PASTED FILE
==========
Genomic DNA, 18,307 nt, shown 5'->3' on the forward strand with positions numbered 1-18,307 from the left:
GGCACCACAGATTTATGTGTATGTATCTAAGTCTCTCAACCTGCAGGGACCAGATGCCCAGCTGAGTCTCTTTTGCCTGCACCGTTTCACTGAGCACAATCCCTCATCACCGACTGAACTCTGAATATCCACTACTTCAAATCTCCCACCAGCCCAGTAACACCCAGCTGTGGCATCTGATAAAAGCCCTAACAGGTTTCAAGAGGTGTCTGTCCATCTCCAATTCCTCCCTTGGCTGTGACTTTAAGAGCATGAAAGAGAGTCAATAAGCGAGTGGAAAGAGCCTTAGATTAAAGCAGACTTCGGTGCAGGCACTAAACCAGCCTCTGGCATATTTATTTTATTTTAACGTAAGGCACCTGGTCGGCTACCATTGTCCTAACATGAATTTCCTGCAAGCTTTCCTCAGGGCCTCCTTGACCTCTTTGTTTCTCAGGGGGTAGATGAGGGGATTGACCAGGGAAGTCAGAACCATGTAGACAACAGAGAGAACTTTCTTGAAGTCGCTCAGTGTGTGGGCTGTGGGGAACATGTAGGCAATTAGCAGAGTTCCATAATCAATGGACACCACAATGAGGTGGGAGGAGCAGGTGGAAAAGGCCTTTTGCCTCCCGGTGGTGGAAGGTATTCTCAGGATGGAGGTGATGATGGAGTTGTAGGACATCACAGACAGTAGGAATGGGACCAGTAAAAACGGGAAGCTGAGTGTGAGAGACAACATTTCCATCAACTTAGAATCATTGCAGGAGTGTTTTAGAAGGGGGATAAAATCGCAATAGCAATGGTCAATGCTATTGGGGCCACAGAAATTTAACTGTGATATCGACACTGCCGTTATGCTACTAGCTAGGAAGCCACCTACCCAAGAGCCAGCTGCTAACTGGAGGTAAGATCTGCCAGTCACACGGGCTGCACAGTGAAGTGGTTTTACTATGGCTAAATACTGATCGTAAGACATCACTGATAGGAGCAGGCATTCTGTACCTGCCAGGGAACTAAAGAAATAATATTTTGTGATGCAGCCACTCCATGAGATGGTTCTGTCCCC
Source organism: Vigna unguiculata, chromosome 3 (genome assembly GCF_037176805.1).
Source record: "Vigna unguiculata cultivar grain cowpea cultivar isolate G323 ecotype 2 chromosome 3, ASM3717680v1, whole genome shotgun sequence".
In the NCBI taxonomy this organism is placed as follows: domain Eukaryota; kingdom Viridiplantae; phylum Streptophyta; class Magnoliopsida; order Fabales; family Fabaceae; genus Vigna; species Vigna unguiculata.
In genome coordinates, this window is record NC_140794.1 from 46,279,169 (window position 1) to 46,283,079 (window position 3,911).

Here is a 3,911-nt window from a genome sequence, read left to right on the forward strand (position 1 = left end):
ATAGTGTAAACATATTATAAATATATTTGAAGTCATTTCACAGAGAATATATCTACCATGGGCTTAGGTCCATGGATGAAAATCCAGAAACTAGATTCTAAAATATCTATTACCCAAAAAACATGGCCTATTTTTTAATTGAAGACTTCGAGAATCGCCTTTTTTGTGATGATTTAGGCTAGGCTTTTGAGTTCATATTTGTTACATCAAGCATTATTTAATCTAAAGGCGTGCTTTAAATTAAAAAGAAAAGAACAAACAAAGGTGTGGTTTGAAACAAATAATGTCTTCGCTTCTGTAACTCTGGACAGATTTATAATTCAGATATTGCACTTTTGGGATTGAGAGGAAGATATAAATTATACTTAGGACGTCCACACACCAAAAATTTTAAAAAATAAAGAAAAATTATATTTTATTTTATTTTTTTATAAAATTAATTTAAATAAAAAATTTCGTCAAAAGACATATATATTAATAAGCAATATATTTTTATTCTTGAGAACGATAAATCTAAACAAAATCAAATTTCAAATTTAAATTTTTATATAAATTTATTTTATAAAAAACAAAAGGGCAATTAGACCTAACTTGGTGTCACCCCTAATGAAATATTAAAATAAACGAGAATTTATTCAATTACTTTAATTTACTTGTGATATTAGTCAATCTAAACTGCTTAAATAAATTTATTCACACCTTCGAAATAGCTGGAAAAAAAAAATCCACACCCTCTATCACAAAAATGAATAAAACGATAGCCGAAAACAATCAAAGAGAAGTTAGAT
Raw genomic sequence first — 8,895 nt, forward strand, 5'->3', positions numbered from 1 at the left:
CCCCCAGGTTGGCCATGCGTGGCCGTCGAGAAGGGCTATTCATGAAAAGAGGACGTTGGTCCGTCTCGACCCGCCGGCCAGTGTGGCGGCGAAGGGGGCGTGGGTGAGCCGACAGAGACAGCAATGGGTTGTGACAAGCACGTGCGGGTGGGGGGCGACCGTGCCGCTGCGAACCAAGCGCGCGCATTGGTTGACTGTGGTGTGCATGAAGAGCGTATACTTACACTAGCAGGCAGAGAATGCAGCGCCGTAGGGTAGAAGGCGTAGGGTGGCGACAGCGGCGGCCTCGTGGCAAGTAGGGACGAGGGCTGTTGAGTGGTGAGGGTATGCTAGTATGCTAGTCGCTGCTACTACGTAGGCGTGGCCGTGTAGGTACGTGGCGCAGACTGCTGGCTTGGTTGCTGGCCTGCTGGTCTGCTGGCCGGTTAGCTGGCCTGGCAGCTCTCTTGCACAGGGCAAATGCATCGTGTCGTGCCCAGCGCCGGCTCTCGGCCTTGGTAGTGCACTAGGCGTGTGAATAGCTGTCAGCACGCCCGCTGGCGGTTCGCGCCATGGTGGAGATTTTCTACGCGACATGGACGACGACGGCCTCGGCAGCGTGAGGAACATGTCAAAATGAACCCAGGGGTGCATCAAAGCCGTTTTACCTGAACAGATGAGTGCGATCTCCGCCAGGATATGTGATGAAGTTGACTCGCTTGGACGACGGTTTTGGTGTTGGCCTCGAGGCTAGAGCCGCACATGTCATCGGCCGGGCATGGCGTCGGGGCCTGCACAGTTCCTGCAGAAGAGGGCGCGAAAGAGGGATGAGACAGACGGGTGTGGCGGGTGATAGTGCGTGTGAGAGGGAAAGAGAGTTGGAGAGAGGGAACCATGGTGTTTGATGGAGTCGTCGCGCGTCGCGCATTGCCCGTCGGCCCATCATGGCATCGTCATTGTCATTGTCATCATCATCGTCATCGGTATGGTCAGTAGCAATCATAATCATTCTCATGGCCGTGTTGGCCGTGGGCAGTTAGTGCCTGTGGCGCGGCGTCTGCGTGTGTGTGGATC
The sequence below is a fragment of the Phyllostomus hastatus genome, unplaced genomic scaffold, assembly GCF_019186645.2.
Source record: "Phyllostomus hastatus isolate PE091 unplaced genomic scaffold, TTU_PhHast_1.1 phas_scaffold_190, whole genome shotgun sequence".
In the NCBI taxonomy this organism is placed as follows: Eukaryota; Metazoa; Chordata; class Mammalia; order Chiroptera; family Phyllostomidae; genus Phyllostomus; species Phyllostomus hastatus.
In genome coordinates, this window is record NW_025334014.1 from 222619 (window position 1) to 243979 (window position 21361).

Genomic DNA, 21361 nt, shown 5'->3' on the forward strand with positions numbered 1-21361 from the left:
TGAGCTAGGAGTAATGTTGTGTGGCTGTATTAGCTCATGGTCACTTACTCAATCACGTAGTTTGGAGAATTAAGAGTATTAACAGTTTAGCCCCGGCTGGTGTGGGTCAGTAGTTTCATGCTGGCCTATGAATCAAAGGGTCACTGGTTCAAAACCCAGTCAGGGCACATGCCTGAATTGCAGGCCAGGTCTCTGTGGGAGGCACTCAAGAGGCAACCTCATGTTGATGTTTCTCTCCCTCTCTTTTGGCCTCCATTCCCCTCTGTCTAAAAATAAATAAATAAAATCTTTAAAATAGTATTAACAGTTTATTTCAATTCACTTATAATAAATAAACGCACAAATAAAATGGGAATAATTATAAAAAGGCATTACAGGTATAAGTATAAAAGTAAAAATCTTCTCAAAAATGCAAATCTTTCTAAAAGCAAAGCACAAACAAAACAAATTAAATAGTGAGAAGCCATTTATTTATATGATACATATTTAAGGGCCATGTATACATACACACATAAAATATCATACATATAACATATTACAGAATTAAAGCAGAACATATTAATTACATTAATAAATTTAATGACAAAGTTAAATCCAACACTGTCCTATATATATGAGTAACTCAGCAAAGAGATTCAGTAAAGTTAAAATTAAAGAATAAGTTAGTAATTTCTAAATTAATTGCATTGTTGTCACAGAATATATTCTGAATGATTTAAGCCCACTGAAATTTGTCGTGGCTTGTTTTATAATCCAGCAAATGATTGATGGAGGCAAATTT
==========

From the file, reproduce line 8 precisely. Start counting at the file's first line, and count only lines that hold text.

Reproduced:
ATAGTGTAAACATATTATAAATATATTTGAAGTCATTTCACAGAGAATATATCTACCATGGGCTTAGGTCCATGGATGAAAATCCAGAAACTAGATTCTAAAATATCTATTACCCAAAAAACATGGCCTATTTTTTAATTGAAGACTTCGAGAATCGCCTTTTTTGTGATGATTTAGGCTAGGCTTTTGAGTTCATATTTGTTACATCAAGCATTATTTAATCTAAAGGCGTGCTTTAAATTAAAAAGAAAAGAACAAACAAAGGTGTGGTTTGAAACAAATAATGTCTTCGCTTCTGTAACTCTGGACAGATTTATAATTCAGATATTGCACTTTTGGGATTGAGAGGAAGATATAAATTATACTTAGGACGTCCACACACCAAAAATTTTAAAAAATAAAGAAAAATTATATTTTATTTTATTTTTTTATAAAATTAATTTAAATAAAAAATTTCGTCAAAAGACATATATATTAATAAGCAATATATTTTTATTCTTGAGAACGATAAATCTAAACAAAATCAAATTTCAAATTTAAATTTTTATATAAATTTATTTTATAAAAAACAAAAGGGCAATTAGACCTAACTTGGTGTCACCCCTAATGAAATATTAAAATAAACGAGAATTTATTCAATTACTTTAATTTACTTGTGATATTAGTCAATCTAAACTGCTTAAATAAATTTATTCACACCTTCGAAATAGCTGGAAAAAAAAAATCCACACCCTCTATCACAAAAATGAATAAAACGATAGCCGAAAACAATCAAAGAGAAGTTAGAT